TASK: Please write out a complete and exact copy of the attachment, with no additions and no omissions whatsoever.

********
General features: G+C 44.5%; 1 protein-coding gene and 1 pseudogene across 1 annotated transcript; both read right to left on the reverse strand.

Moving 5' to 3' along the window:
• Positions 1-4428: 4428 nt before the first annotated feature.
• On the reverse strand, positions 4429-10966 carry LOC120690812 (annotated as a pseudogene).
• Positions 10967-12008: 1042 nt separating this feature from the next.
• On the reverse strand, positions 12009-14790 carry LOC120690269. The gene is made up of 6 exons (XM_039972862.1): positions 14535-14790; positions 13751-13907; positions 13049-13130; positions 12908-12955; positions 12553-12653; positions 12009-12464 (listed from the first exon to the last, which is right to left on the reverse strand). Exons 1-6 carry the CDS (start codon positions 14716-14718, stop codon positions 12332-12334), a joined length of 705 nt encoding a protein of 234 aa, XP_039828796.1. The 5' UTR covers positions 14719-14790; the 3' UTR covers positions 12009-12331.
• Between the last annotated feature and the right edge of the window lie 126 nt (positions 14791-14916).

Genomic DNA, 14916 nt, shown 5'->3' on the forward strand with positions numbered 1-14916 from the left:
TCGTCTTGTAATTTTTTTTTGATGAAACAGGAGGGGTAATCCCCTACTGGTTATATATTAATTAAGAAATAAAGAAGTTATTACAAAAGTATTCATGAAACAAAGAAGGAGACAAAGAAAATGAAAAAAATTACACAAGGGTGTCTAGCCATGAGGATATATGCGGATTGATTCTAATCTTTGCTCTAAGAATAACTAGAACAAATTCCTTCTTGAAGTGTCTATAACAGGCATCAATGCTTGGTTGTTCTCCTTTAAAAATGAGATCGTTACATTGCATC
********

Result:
General features: G+C 44.5%; 1 protein-coding gene and 1 pseudogene across 1 annotated transcript; both read right to left on the reverse strand.

Moving 5' to 3' along the window:
• Positions 1-4428: 4428 nt before the first annotated feature.
• On the reverse strand, positions 4429-10966 carry LOC120690812 (annotated as a pseudogene).
• Positions 10967-12008: 1042 nt separating this feature from the next.
• On the reverse strand, positions 12009-14790 carry LOC120690269. The gene is made up of 6 exons (XM_039972862.1): positions 14535-14790; positions 13751-13907; positions 13049-13130; positions 12908-12955; positions 12553-12653; positions 12009-12464 (listed from the first exon to the last, which is right to left on the reverse strand). Exons 1-6 carry the CDS (start codon positions 14716-14718, stop codon positions 12332-12334), a joined length of 705 nt encoding a protein of 234 aa, XP_039828796.1. The 5' UTR covers positions 14719-14790; the 3' UTR covers positions 12009-12331.
• Between the last annotated feature and the right edge of the window lie 126 nt (positions 14791-14916).

Genomic DNA, 14916 nt, shown 5'->3' on the forward strand with positions numbered 1-14916 from the left:
TCGTCTTGTAATTTTTTTTTGATGAAACAGGAGGGGTAATCCCCTACTGGTTATATATTAATTAAGAAATAAAGAAGTTATTACAAAAGTATTCATGAAACAAAGAAGGAGACAAAGAAAATGAAAAAAATTACACAAGGGTGTCTAGCCATGAGGATATATGCGGATTGATTCTAATCTTTGCTCTAAGAATAACTAGAACAAATTCCTTCTTGAAGTGTCTATAACAGGCATCAATGCTTGGTTGTTCTCCTTTAAAAATGAGATCGTTACATTGCATC